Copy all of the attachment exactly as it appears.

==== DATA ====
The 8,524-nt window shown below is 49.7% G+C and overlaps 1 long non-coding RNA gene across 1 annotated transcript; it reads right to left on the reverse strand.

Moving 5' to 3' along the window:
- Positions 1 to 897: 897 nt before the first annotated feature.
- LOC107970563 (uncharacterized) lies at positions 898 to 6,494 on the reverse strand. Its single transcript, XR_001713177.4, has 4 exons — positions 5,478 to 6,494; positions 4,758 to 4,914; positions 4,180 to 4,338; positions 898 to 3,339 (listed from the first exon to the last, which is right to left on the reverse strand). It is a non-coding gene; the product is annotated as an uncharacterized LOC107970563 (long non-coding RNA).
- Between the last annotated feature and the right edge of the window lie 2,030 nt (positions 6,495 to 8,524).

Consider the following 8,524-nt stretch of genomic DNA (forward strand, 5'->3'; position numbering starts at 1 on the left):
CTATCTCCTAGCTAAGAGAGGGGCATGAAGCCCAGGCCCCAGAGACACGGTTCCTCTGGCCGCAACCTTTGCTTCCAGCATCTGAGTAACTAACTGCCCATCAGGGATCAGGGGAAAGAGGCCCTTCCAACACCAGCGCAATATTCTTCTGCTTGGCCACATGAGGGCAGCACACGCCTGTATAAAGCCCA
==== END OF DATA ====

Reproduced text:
The 8,524-nt window shown below is 49.7% G+C and overlaps 1 long non-coding RNA gene across 1 annotated transcript; it reads right to left on the reverse strand.

Moving 5' to 3' along the window:
- Positions 1 to 897: 897 nt before the first annotated feature.
- LOC107970563 (uncharacterized) lies at positions 898 to 6,494 on the reverse strand. Its single transcript, XR_001713177.4, has 4 exons — positions 5,478 to 6,494; positions 4,758 to 4,914; positions 4,180 to 4,338; positions 898 to 3,339 (listed from the first exon to the last, which is right to left on the reverse strand). It is a non-coding gene; the product is annotated as an uncharacterized LOC107970563 (long non-coding RNA).
- Between the last annotated feature and the right edge of the window lie 2,030 nt (positions 6,495 to 8,524).

Consider the following 8,524-nt stretch of genomic DNA (forward strand, 5'->3'; position numbering starts at 1 on the left):
CTATCTCCTAGCTAAGAGAGGGGCATGAAGCCCAGGCCCCAGAGACACGGTTCCTCTGGCCGCAACCTTTGCTTCCAGCATCTGAGTAACTAACTGCCCATCAGGGATCAGGGGAAAGAGGCCCTTCCAACACCAGCGCAATATTCTTCTGCTTGGCCACATGAGGGCAGCACACGCCTGTATAAAGCCCA